Even more dramatically, Ekstrand quotes an email between then-City Manager Patrick Baker and the city’s risk manager—the email about the very issue of insurance and the city losing its immunity, but from an already settled 2007 lawsuit. The city’s risk manager was clear: defense costs—not just settlement costs—pierced the city’s immunity:
The SIR [self-insured retention] applies to damages as well as legal defense expenses (but not to expense of our staff counsel, so we can't bill for your time.) When we expect that a claim could go into the excess (exceed the SIR), then we need to report it to the underwriter promptly. … We have an obligation to protect the underwriter's interest, and that necessarily affects our settlement posture within the SIR . . . . This does affect the potential for an immunity defense because immunity is waived to the extent of the insurance. … This is the dilemma of the low SIR.
3.) Ignoring Relevant Case Law.
In his filing, Davant cites 16 separate
Davant also quotes from the Kephart decision, in which the Court rejected the very argument offered by
“In short,” Davant concludes, “the City’s legal argument is refuted not only by its prior admissions and the case law, but by the plain language of its policies.”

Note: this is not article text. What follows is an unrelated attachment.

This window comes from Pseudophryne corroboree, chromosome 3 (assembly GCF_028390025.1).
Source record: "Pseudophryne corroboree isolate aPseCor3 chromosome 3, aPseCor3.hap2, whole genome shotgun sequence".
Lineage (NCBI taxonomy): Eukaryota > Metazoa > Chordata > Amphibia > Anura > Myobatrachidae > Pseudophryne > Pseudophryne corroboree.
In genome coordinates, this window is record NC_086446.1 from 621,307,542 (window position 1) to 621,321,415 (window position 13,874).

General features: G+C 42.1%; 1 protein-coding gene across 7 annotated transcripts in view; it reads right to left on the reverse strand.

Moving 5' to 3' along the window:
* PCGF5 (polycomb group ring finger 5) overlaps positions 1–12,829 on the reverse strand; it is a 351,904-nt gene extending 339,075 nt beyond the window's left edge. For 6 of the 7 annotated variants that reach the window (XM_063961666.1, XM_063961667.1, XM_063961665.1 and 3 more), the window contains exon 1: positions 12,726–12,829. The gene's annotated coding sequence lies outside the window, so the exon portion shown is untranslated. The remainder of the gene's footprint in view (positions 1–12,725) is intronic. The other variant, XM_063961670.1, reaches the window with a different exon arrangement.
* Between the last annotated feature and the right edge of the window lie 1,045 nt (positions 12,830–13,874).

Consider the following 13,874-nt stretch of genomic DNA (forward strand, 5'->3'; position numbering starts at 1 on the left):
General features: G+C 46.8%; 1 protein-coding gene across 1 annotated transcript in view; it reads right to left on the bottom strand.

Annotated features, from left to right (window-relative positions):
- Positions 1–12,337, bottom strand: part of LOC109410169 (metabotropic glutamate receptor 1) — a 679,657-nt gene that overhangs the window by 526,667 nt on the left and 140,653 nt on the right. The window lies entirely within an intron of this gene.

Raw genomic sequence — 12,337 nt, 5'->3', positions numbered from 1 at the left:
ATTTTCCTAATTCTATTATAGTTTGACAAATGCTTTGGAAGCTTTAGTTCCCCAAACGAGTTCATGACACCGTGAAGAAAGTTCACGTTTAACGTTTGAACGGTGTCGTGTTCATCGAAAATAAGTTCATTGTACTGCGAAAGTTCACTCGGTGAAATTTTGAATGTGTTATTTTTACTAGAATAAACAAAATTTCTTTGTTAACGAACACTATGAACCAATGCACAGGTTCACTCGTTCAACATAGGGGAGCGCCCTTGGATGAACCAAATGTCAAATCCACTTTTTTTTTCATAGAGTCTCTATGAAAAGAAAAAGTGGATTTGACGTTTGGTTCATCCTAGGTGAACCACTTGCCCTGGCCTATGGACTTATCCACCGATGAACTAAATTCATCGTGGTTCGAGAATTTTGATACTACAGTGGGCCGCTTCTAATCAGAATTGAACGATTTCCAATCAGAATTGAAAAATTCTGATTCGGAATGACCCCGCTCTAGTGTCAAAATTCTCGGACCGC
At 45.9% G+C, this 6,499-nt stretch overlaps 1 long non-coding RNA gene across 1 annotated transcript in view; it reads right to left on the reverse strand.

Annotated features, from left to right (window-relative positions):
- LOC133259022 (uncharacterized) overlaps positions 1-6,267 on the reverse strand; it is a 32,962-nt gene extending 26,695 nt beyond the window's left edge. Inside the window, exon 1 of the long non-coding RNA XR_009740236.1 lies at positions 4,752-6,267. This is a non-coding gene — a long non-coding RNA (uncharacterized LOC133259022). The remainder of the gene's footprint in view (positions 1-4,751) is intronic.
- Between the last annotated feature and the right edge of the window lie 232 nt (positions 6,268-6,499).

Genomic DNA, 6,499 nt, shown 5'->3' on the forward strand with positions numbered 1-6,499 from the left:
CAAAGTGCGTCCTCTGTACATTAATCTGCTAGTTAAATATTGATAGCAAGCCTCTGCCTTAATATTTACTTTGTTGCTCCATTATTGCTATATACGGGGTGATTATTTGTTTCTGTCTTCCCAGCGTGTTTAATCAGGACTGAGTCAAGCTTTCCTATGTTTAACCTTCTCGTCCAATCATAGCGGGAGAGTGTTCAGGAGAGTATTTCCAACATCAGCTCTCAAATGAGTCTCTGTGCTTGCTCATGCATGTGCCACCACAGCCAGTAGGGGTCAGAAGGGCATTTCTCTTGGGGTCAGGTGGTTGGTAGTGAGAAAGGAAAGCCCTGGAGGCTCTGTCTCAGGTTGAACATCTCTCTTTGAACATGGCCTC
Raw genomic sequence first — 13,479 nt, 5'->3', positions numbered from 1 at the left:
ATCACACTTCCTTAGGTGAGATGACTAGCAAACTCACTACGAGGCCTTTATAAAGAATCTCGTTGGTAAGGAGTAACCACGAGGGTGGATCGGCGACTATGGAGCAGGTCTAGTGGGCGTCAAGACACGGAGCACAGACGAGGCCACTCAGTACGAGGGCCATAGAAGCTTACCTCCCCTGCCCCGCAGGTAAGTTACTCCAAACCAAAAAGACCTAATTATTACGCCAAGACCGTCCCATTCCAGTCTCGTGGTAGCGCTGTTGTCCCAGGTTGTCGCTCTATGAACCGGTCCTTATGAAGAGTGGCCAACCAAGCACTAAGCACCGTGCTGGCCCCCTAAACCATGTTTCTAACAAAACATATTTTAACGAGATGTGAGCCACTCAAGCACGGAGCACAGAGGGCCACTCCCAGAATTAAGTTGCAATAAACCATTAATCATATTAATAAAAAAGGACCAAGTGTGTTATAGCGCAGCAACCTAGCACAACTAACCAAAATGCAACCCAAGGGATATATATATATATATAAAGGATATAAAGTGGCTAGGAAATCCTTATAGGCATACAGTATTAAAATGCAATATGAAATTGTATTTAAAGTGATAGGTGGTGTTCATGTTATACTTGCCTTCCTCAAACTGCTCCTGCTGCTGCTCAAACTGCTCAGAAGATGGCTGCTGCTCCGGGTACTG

4.) Concealing Relevant Information.
The issue of defense costs triggering the insurance policy wasn’t the only information conveniently neglected from the
But, as both the Ekstrand and Davant filings observes,
Moreover, as the Ekstrand filing further notes,
counselor] Mr. Laws states under oath— unequivocally and incorrectly—that “the City is not a party to any agreement which requires … any other entity to pay claims for which the City incurs liability.” Mr. Laws is wrong. One such agreement was attached to Plaintiffs’ Amended Complaint: the Duke-Durham Police Jurisdiction Allocation Agreement. Section 3.5 of the Police Jurisdiction Allocation Agreement contradicts Mr. Laws’ sworn declaration. It provides: “To the maximum extent allowed by law, the University shall defend, indemnify, and save harmless the City from and against all claims, demands and lawsuits that may arise in any manner from, in connection with, the acts or omissions of the University’s officers while performing their duties under this Agreement.” Durham
Plaintiffs can only assume that Mr. Laws simply did not know of either the City’s “Immunity Waiver Fund,” the City’s three Resolutions deeming the fund to be a waiver of the City’s governmental immunity, the City Council’s appropriation of over $600,000.00 to participate in the League of Municipalities’ local government risk pool, or the City’s indemnification agreement with Duke University relating to all claims arising out of the concerted activities of the Duke and Durham police departments. If that is the case, Mr. Laws simply not a reliable affiant with respect to the facts at issue in the City’s dispositive motion.